Negotiation opens door for Washington cherry exports to Japan

Gov. Chris Gregoire and state Department of Agriculture Director Dan Newhouse announced today that Washington growers can immediately ship their freshly picked cherries to Japan under a new protocol that will reduce transportation costs and preserve the high quality of the fruit.

After several years of research and a pilot program, Japan has agreed to allow an inspections protocol as a substitute for pest treatments previously required for imported cherries. Research has shown that Washington cherries do not pose a risk for transporting codling moth, an orchard insect pest of concern for Japanese growers.

When Japan delayed the implementation of the agreement just before the June start of cherry harvest, Gregoire brought the dispute to the attention of U.S. Department of Agriculture Secretary Tom Vilsack, urging his direct involvement. The governor has had many conversations with senior USDA officials and Japanese authorities in the past two weeks.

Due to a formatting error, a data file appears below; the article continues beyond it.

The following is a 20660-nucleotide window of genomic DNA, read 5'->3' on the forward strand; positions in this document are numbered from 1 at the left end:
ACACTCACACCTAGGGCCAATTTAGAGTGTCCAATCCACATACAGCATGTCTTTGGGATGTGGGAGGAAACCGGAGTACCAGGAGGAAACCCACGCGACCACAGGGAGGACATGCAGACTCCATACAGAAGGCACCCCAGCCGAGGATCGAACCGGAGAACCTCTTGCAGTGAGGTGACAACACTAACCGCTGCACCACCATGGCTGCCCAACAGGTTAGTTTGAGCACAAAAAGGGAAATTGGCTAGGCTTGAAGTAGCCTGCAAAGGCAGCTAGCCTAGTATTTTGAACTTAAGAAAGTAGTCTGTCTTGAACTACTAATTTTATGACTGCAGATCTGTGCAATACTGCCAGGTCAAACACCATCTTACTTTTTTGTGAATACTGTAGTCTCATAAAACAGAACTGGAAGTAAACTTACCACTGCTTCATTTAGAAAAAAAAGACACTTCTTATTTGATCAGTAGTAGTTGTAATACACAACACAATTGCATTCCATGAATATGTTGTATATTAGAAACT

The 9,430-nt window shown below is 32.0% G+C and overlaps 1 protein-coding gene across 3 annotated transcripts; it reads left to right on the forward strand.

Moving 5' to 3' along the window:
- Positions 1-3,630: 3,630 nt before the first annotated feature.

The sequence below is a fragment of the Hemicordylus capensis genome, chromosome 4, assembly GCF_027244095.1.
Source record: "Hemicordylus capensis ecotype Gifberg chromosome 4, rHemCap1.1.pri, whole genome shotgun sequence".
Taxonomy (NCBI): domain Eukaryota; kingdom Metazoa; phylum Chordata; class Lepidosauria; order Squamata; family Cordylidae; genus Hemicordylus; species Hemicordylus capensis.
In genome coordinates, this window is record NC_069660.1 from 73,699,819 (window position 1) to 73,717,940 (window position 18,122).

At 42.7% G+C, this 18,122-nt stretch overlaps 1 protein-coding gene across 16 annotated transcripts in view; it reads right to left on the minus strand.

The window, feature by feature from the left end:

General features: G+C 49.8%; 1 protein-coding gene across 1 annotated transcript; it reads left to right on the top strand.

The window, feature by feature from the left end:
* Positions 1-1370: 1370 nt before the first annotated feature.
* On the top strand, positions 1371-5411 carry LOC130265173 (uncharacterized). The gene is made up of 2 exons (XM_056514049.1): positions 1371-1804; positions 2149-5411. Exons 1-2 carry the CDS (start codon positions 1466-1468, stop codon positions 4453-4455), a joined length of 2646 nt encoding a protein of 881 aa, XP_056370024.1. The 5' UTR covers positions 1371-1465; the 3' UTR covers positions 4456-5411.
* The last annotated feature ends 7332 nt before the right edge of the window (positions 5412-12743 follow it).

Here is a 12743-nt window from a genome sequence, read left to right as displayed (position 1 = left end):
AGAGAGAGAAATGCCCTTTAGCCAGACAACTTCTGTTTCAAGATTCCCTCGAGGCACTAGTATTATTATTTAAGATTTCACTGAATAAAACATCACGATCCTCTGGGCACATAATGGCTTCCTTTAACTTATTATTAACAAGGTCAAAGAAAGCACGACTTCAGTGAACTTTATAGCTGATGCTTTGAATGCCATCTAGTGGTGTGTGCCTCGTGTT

After negotiations by federal and state agriculture officials, the cherry industry and Japanese inspectors who traveled to Washington, Japan’s remaining concerns about the use of the protocol have been resolved. The inspections will preserve the high quality of fruit and dramatically cut transportation costs.

“This groundbreaking agreement benefits both Washington cherry growers and Japanese consumers,” Gregoire said. “Japan has been an important market for Washington cherries, and thanks to this new protocol, that trading relationship will continue to be profitable in the years to come.”

Washington is the nation’s leading producer of sweet cherries, with this year’s crop expected to reach nearly 200,000 tons. In 2007, Washington growers produced $327 million in cherries, with a record $29 million in sales to Japan. Growers had seen sales to Japan fall due to the two-week delay caused by the formerly required treatment.

With hundreds of farms participating in the new protocol, thousands of additional boxes of fruit will reach the Japanese market. Because inspected fruit will have a longer shelf life, shippers will now be able to use cargo ships rather than more expensive air freight service.